Marketers need to stop underestimating the value of TikTok videos
TIKTOK can help marketers create viral content without too much effort.
With millions of teenagers and young adults spending hours creating and viewing content on TikTok — owned by Chinese media giant ByteDance — marketers need to stop underestimating the value of video content on the platform.
According to CNBC, the parent company is now worth US$75 billion and TikTok’s influence continues to grow phenomenally in Asia and around the world.
Influencer and social media expert Gary Vaynerchuk recently penned a blog post on why TikTok is so important in which he pointed out that “TikTok provides a framework that makes it easier for people to create — especially if they don’t know what else to do. And these creators are starting younger than ever before.”
Vaynerchuk, who is a huge star on platforms such as Instagram, Facebook, and YouTube, definitely walks the talk. The 43-year old influencer, often known for his mantra “You’ve got time (it’s never too late to follow your dreams)” recently made his debut on TikTok and has amassed 3.4k fans already.
Vaynerchuk has been championing the use of the app so much so that fans suspect that the influencer has a commercial interest in TikTok.
$0.00 – I am passionate in sharing my observations, many want to know what I see and I am happy to share. The emails I’ve been getting this week from people having success on the platform already is a fantastic ROI https://t.co/LPu1zbO4Zg
— Gary Vaynerchuk (@garyvee) August 27, 2019
Like Vaynerchuk, other social media experts with a finger on the pulse of the market have also been suggesting that marketers need to get serious about TikTok.
Tech Wire Asia‘s Aaron Brooks recently penned a piece on the six things marketers need to know about TikTok — but the reality is that marketers need to pay attention if they want to really understand what TikTok has to offer.
The app isn’t like other social media platforms and content isn’t meant to reach friends by default.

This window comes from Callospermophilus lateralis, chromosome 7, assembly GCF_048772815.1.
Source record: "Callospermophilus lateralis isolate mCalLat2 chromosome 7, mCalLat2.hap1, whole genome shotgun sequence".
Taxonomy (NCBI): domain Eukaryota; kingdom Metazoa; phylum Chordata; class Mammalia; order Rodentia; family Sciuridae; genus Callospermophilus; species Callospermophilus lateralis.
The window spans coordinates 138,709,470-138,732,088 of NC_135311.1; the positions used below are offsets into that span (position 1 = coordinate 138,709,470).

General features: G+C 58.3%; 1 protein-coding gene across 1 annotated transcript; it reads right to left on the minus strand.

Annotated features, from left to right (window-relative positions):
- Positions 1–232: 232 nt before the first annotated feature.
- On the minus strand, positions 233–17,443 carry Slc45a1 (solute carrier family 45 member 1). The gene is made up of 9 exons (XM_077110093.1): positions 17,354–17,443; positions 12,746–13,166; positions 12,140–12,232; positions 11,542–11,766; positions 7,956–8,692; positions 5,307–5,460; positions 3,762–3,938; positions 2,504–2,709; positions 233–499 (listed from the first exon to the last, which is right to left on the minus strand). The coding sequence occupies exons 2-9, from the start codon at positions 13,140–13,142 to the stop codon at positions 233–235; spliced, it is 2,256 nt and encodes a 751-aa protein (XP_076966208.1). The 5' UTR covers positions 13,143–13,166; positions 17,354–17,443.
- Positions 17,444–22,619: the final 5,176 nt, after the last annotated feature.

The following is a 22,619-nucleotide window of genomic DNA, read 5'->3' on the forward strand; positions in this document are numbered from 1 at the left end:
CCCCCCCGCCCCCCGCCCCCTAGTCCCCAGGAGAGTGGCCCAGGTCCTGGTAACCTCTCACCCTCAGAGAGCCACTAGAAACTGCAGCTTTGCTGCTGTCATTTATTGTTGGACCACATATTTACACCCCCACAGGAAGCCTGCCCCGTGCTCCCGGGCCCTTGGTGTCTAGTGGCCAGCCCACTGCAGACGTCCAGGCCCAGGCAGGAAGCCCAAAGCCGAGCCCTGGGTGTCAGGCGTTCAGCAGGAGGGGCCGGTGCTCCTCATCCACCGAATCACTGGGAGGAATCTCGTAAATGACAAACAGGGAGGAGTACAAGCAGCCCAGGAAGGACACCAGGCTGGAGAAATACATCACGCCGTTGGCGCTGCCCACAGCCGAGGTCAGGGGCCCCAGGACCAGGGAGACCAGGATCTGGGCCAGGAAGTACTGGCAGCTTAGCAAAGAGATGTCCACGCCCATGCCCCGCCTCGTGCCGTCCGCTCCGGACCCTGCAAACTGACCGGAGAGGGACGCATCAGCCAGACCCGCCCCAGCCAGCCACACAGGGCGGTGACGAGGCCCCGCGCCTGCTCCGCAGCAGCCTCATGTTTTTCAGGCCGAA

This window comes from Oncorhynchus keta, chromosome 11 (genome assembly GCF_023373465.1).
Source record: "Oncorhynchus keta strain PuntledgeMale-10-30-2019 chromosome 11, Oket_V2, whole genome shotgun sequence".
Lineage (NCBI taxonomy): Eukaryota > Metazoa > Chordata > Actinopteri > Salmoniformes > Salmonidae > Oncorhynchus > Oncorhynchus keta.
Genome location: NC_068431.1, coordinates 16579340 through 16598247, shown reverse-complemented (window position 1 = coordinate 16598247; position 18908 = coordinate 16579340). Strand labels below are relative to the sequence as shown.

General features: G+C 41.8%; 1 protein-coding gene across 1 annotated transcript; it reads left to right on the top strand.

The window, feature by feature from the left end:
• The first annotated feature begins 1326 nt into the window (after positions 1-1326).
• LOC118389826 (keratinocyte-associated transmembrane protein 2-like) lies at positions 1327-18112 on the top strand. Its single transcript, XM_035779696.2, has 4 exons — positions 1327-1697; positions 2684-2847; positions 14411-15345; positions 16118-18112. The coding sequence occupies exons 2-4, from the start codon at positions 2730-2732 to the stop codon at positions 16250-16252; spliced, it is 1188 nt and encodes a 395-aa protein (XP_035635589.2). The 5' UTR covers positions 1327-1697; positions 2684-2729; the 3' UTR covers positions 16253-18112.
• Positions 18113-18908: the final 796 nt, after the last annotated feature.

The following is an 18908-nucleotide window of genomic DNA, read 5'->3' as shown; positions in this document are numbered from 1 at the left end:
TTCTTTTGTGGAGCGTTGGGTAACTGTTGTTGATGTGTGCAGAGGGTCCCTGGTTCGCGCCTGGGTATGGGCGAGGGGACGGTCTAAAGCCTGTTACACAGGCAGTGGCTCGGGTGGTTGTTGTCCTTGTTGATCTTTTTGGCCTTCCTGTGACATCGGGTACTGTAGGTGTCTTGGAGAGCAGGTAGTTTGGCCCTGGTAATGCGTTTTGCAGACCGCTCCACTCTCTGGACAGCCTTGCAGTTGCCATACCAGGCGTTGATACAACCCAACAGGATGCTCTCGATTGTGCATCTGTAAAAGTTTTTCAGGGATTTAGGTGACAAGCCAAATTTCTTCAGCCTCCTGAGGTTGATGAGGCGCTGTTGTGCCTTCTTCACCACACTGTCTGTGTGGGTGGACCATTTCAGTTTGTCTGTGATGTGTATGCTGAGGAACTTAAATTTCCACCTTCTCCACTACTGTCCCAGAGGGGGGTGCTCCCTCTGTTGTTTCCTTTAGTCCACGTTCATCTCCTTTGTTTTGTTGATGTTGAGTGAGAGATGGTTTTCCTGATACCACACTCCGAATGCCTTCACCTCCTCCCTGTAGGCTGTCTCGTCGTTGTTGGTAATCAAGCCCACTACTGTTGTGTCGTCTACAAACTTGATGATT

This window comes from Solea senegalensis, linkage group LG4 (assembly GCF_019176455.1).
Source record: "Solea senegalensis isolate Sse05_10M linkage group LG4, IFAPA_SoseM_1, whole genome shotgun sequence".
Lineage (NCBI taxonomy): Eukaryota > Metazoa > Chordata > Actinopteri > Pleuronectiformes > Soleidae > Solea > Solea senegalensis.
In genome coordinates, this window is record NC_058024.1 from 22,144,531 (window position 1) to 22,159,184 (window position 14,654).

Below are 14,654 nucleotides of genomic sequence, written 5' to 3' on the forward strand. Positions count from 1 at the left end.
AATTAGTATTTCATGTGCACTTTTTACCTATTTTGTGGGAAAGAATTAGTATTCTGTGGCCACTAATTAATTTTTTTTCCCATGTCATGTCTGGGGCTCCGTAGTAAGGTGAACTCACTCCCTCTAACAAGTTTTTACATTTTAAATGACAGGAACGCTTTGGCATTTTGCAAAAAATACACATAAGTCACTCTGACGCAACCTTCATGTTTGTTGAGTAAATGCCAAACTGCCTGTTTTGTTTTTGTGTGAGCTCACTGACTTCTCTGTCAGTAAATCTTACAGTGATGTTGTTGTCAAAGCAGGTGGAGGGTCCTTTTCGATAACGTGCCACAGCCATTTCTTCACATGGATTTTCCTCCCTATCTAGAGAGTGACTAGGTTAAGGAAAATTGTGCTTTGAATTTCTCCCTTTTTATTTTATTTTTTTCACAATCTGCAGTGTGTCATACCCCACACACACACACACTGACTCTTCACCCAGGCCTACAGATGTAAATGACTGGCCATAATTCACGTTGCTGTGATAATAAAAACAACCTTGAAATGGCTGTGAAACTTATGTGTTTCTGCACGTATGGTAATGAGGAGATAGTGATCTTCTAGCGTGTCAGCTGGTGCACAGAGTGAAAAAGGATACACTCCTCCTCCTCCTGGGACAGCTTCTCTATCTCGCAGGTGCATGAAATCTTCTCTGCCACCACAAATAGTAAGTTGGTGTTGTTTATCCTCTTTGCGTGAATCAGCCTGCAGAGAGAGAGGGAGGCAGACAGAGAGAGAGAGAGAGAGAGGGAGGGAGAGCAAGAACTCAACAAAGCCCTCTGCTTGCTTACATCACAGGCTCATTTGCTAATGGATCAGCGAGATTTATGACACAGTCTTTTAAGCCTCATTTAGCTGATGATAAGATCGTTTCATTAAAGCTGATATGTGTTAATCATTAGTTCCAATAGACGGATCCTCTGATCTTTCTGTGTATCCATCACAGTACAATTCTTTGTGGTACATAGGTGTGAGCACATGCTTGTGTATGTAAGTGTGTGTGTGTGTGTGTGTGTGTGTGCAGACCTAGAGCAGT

When users open the app on their phones, they usually see what’s popular — which is what makes it so easy for content to get views and likes. You don’t need to follow someone to see their content for the first time. If a creator makes a video that “generally” appeals to you, TikTok’s algorithms will ensure that you discover it.
Of course, the app does allow for people to follow content creators they like, which is why influencers still have an incentive to put content on the platform — but there’s pressure to create good content because if the user moves on, he or she can easily find other influencers who put out similar content, perhaps more often or more creatively.
While TikTok creates makes it possible for marketers to create advertisements (video primarily), but the reality is that campaigns don’t always need ad-budgets to go viral, at least at this stage.
If something is good enough, especially if created by influencers, there’s a strong chance that a lot of people will see it, replicate it, and make the marketing “magic” happen — spreading the message far and wide — just as Chipotle did with its campaign a few months ago.
Unplanned, authentic content is what TikTok’s audience loves, and that’s something marketers need to understand if they want to really leverage TikTok for gains at work.
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